Life on a superyacht: Romance on board

1311

My passion for sailing had taken me throughout the Mediterranean and the waters of the West Indies, Malaysia and Thailand, and from Australia to Singapore, before I embarked on what many thought to be a voyage of madness – I was going to design and build my own superyacht and, as the ultimate romantic gesture, marry my long-suffering lover Jilly on board. 

EASIER SAID THAN DONE
I chose Turkey for the construction, since we enjoyed sailing the turquoise waters of the southern coast as well as whiling away the hours at anchor, and we set about conceiving the yacht on paper napkins and vine leaves in the local taverna.  But after a frustrating, ice-cold winter in Istanbul attempting to design and plan the project with Turkish specialists, I came to accept that I needed an English architect who would understand both my dream as well as my language, coupled with a shipyard with an open mind in a warmer climate.

I WAS GOING TO DESIGN AND BUILD MY OWN SUPERYACHT AND, AS THE ULTIMATE ROMANTIC GESTURE, MARRY MY LONG-SUFFERING LOVER JILLY ON BOARD

I was fortunate to find an architect who had the right experience and ability to patiently explore my whims and turn my ideas into a sleek hull with a powerful sailing ketch rig, with accommodation for ten guests and four crew; but my choice of shipyard was something of a mixed blessing.

 SHIP AHOY

The southern coast of Turkey is renowned for its hospitable and silver-tongued salesmen. This is fine if you want to buy a carpet but not so good if you want a shipyard that normally builds coastal gulets to construct a superyacht to the stringent standards of a commercial passenger vessel code.   But I was always a sucker for a good salesman.  The deal was done – I would supply the plans, technology and know-how and the shipyard would supply enthusiasm and traditional skills, creating a marketing showcase for the yard.

I named the yacht Spirit of the East as a compliment to my hosts for the next two years, a celebration of the joint venture and of our love for Turkey – and what a two years they turned out to be.

The arguments were as heated as the summer sun, the delays as consistent as the call to prayer by the Imam. But throughout 24 long, exhausting months, we managed to finish each work day with a slap on the back and a glass or two of appalling Turkish raki.

THE ARGUMENTS WERE AS HEATED AS THE SUMMER SUN, THE DELAYS AS CONSISTENT AS THE CALL TO PRAYER BY THE IMAM 

TRADITIONAL THANK YOU
Needless to say, the goodwill and the raki ran dry upon completion of the yacht, when the shipyard made its request for the traditional ‘thank you’ for a job well done. I assumed a firm handshake would be more than adequate, but they assumed a €250,000 tip would be nearer the mark. Two days of heated arguments ensued, a fracas which my bride-to-be ignored, as she concentrated on the critical task of locating an English-speaking Christian priest to perform the long-awaited wedding ceremony.

We settled on €20,000, more appalling raki, and Jilly found a priest propped up in the local bar.

We stood on the slipway, champagne bottle in hand and waited for the launch…and waited…and waited…and waited some more. Eventually, things started moving but at the last minute I was told there was one more traditional payment due to the gangmeister who controlled the slipway: “No cash, no splash,” he announced. When he was €200 better off, which doubtless helped him swing his mighty sledge hammer, the chocks were away and so were we.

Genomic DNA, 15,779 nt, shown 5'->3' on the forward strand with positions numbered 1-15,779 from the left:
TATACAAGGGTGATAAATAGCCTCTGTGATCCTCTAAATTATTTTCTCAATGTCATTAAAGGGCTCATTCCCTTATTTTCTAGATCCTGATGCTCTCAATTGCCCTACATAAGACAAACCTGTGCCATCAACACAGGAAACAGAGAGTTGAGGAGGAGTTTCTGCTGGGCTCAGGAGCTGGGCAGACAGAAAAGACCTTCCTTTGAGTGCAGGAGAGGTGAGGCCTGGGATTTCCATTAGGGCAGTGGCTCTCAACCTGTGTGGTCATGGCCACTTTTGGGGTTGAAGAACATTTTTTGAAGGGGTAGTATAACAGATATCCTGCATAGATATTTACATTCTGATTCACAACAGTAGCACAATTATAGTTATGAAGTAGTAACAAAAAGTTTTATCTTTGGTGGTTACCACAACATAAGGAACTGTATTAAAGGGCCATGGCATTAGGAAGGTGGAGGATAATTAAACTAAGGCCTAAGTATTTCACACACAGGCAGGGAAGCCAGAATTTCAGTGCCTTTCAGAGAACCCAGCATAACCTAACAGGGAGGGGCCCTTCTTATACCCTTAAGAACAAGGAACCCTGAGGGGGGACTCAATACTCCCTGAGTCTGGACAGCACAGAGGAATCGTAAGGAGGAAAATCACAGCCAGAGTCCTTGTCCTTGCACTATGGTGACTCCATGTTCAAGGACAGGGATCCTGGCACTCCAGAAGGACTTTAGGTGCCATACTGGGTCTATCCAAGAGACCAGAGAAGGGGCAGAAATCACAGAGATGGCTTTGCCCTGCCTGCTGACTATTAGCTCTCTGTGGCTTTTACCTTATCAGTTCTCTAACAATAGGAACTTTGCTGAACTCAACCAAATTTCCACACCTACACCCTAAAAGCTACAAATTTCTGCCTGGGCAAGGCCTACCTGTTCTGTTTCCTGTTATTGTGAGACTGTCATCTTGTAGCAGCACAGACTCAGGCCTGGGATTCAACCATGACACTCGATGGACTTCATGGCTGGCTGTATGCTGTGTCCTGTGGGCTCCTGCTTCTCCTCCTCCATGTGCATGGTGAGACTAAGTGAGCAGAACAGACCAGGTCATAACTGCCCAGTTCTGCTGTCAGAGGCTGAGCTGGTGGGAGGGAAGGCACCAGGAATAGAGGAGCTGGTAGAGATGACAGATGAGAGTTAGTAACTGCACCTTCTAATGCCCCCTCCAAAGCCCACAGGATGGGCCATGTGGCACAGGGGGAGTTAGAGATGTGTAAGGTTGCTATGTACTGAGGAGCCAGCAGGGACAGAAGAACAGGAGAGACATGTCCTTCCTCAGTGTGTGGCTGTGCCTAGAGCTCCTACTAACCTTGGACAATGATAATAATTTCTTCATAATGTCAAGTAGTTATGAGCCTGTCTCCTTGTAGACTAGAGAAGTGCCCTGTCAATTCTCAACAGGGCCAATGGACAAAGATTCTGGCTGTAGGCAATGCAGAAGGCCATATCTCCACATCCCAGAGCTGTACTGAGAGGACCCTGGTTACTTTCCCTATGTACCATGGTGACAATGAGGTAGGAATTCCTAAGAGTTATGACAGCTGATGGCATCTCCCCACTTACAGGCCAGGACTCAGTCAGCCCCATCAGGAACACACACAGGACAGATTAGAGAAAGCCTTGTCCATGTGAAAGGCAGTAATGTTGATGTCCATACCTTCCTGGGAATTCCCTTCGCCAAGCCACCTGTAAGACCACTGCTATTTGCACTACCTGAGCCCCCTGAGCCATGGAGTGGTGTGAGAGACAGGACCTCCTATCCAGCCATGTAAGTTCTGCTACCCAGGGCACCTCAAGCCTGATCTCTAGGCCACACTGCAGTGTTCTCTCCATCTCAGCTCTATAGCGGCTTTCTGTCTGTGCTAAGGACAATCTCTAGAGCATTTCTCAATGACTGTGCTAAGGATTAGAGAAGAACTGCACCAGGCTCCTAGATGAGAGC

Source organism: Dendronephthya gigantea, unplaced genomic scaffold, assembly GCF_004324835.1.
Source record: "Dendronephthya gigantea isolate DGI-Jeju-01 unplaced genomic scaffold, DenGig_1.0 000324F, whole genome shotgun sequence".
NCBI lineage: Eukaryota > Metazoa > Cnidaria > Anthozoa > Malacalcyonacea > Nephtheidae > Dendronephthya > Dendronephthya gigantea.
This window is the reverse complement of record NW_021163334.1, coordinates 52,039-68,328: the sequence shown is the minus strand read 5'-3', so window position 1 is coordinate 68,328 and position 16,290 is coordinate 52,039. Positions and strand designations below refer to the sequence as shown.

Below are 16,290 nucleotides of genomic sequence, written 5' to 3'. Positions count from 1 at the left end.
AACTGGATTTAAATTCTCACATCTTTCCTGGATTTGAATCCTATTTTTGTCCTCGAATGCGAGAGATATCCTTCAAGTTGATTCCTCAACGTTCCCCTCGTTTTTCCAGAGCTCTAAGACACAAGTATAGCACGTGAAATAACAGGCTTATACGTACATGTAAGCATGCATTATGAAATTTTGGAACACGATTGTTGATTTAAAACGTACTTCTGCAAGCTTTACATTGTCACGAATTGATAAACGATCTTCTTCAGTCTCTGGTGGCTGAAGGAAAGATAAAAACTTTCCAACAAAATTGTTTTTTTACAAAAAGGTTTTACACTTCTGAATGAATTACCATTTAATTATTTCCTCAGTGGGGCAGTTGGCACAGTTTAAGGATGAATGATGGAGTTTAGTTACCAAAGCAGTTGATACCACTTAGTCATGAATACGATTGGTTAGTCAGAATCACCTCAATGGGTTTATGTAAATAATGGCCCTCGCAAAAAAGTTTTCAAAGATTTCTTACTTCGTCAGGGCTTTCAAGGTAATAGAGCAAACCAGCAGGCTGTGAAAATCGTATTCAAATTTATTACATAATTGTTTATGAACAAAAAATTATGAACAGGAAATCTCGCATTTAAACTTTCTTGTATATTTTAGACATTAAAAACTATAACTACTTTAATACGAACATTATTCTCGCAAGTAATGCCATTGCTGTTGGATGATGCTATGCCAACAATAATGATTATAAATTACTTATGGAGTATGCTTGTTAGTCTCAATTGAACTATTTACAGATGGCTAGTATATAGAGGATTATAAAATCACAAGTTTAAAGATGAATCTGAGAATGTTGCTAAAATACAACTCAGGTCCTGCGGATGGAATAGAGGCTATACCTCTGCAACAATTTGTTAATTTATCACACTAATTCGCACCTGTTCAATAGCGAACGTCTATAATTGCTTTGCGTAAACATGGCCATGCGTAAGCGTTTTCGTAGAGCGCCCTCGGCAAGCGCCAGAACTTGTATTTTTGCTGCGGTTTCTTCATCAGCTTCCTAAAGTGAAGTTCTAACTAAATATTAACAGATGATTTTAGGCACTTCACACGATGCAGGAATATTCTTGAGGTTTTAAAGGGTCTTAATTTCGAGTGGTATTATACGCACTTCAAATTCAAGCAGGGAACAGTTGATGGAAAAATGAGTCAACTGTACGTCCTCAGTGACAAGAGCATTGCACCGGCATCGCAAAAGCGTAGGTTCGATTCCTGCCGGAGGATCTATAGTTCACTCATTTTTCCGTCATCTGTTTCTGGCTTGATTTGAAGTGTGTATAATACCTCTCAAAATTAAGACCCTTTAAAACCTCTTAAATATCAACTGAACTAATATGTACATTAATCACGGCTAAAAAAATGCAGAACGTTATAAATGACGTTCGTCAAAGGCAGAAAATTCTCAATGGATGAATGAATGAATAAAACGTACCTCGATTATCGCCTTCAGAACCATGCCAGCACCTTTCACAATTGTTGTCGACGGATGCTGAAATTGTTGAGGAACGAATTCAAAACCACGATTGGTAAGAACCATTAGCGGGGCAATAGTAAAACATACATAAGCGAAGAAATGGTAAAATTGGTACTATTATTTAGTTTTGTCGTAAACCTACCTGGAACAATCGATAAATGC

FREE SPIRIT
Spirit eased down the boiled lamb fat-greased slipway and with gathering momentum she lurched slightly – in time with my heart – and then elegantly slipped into the water. Would she float?  The terrifying thought crossed my mind as she parted the waves for the first time.  Absolutely – as the engine burst into invigorating life, and swept her into a beautiful ellipse around the bay.

I was in dually love and the Spirit was free.

Due to a technical hitch with Spirit of the East, our wedding actually took place in a stunningly dilapidated Greek chapel in Turkey with wonderful views over the bay (and of the superyacht).  Around the chapel we planted bougainvillea in honour of Jilly, of our guests, and to commemorate most memorable wedding day imaginable. They still flower today. 

LOVE BOAT
For our three-year honeymoon on Spirit of the East we set out to circumnavigate the Mediterranean, exploring eastern Turkey, leisurely island-hopping through Greece, weaving our way to Venice via Montenegro and Croatia, lingering through east and west Italy and her islands.  We meandered around Malta, were arrested in France, fell hopelessly in love with Sicily and rode camels in the desert in Tunisia.

Recession led to economic depression but, fortuitously, a buyer was found for Spirit. It’s not always true that a sailor’s happiest day is when he sells his yacht but – then again -we’d lived our dream of fantasy and passion and sailed the seas while tasting Europe at its best. In short, we had romanced the superyacht.

Peter Burnet is currently building Spirit of Chelsea, a luxurious 23 metre houseboat moored on London’s River Thames, available for charter during the Chelsea Flower Show, Wimbledon and the 2012 Olympics.

peterburnet@yahoo.com